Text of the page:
As planning manager at infrastructure giant AECOM, Lynn Feng gets to work on some pretty high-profile projects. She consulted on mobility solutions for the 2028 Olympics, helped transit agencies navigate the pandemic, and even advised the Saudi Arabian government as it builds a city from scratch in the desert.
One project, though, is especially interesting to Feng, even if it’s not as well-known. That’s because it’s close to home.
Feng, a USC Price School alum who earned a master’s degree in planning back in 2016, is helping Los Angeles Metro fill a major gap in its rail network. Called the Crenshaw Northern Extension (CNE), the project would extend the Crenshaw/LAX light rail line north to Mid-City, West Hollywood and Hollywood.
For Feng, the rail line would provide a direct ride from her home in Koreatown to Hollywood, where she often meets friends and attends events.
“Working on projects like CNE that are closely related to my daily life gives me so much joy as I feel I’m actively doing my part to improve the life quality of people living in my neighborhood,” Feng said.
Born and raised in Urumqi, China, Feng is helping solve vexing mobility problems in her new home of L.A. and around the world. Her work is getting recognized, too. She was recently named to Mass Transit magazine’s 40 Under 40 list of emerging leaders in the transportation industry.
“I love this industry more every day as I learn more about it and get better at what I’m doing,” Feng said.
Feng sees transportation as a crucial aspect of urban planning that affects people’s daily lives. Residents can’t leave their homes for work or school without some means of transportation, whether that’s on foot, by bike, in a car or aboard a bus or train. “If you consider a city more like an organic body, then transportation is really the veins,” Feng said.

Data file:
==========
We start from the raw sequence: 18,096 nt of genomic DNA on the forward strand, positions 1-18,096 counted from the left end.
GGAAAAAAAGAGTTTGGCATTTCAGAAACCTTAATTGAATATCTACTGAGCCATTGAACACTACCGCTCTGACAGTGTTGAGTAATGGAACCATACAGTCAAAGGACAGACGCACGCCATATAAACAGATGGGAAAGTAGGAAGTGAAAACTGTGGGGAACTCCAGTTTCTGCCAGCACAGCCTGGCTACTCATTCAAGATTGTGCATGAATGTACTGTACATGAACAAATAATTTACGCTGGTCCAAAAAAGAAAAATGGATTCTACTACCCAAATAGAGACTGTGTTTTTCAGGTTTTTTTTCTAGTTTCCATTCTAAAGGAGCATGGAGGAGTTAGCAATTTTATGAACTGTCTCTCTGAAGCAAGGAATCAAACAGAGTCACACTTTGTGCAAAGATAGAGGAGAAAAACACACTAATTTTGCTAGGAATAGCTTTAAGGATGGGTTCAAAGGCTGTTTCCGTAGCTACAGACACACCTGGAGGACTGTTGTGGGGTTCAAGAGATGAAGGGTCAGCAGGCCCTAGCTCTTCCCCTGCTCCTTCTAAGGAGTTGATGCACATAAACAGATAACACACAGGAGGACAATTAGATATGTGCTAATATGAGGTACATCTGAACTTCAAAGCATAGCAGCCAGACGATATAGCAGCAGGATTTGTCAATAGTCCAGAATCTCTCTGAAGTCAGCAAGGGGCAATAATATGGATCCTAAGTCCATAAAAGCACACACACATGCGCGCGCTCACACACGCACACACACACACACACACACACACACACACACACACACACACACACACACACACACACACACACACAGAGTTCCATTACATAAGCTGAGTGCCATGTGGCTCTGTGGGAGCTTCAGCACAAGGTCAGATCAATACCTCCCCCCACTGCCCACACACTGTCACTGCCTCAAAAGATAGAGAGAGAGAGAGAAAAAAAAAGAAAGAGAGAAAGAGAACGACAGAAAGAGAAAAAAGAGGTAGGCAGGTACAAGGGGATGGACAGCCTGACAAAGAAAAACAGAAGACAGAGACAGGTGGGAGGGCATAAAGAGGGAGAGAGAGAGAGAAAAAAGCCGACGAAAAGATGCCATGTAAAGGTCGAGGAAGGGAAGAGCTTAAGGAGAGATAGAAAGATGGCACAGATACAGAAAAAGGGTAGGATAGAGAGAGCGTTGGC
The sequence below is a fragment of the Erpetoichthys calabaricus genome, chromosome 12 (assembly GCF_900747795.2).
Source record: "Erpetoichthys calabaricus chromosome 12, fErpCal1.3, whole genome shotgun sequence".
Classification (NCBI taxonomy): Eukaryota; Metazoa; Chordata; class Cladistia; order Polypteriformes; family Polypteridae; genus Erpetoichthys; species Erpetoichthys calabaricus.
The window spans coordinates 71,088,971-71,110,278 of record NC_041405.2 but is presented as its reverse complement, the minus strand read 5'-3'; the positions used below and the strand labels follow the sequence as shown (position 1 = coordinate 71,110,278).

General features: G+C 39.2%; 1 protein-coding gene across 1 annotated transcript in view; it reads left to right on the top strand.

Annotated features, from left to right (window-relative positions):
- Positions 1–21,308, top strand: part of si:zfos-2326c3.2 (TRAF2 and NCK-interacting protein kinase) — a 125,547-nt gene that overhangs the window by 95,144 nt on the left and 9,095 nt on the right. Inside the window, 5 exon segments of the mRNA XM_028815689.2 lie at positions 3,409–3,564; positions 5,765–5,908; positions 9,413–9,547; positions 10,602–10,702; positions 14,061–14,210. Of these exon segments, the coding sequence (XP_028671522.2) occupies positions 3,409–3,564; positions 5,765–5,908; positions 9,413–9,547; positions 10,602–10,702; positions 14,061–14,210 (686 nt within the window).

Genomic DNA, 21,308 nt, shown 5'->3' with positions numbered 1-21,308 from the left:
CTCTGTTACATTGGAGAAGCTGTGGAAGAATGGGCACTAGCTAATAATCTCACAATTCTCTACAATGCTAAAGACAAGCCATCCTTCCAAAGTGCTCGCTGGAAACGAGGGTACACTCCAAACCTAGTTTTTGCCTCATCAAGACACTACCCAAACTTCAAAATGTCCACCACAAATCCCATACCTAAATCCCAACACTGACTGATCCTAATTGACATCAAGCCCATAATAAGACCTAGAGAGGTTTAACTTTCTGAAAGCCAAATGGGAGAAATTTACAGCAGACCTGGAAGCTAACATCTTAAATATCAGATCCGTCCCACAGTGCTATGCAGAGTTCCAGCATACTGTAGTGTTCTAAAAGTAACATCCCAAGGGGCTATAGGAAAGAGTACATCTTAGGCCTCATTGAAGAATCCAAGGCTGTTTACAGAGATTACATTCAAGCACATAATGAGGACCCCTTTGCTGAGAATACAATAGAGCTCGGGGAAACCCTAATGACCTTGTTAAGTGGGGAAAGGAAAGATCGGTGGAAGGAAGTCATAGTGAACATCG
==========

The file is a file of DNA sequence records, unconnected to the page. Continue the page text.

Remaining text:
Feng has called L.A. home since moving roughly 7,000 miles in 2014 to study at the USC Price School. She interned at L.A. Metro and continues to work on city projects at AECOM. She notably advised the LA28 committee during the bidding process for the 2028 Summer Olympics. To prepare for the swarm of sports fans and athletes, she proposed expanding transit service and leveraging remote work options to keep some residents home and ease the potential stress on the city’s transportation system.
Feng has also helped city and state agencies navigate challenges exacerbated by the pandemic, like service disruptions and reduced ridership on public transit. For example, she is advising the Chicago Metropolitan Agency for Planning (CMAP) on ensuring social equity is considered in new policy decisions post-pandemic.
“In COVID times like this, a certain route might not have that high of a ridership,” she noted. “But it might be very important for certain disadvantaged communities. This could be their lifeline. Agencies like CMAP are beginning to understand the importance of looking beyond a performance-based system planning method going forward.”
Feng was a focused student who worked hard to understand U.S. culture, the labor market and transportation industry, said James Moore, a USC Price School emeritus professor who specializes in transportation. Moore said Feng joined professional societies like the WTS, formerly known as the Women’s Transportation Seminar, which has helped USC students network with prospective employers.
Feng is now a WTS board member and helps USC students get involved in WTS functions.
“She was particularly deliberate about trying to understand how she could conduct herself stateside and compete effectively, and she was successful in doing that,” Moore said.
Feng credits the USC Price School and the Trojan family of alumni for helping with her career. Problem-solving skills are especially important as a consultant, and the USC Price School provided valuable training to keep her mind sharp and flexible, she said. Because fellow Trojans know first-hand about the quality of the school’s professors and programs, many seek its students for new jobs or internships, she added. That includes the AECOM manager—a USC alum—who hired her.
Then there’s the wide breadth of courses, professors and perspectives Feng learned from at the USC Price. School That provided a broad understanding of the transportation industry, helping Feng find her passion and strengths.
The USC Price School, she said, “helps you figure out what your interests actually are and what you’re good at.”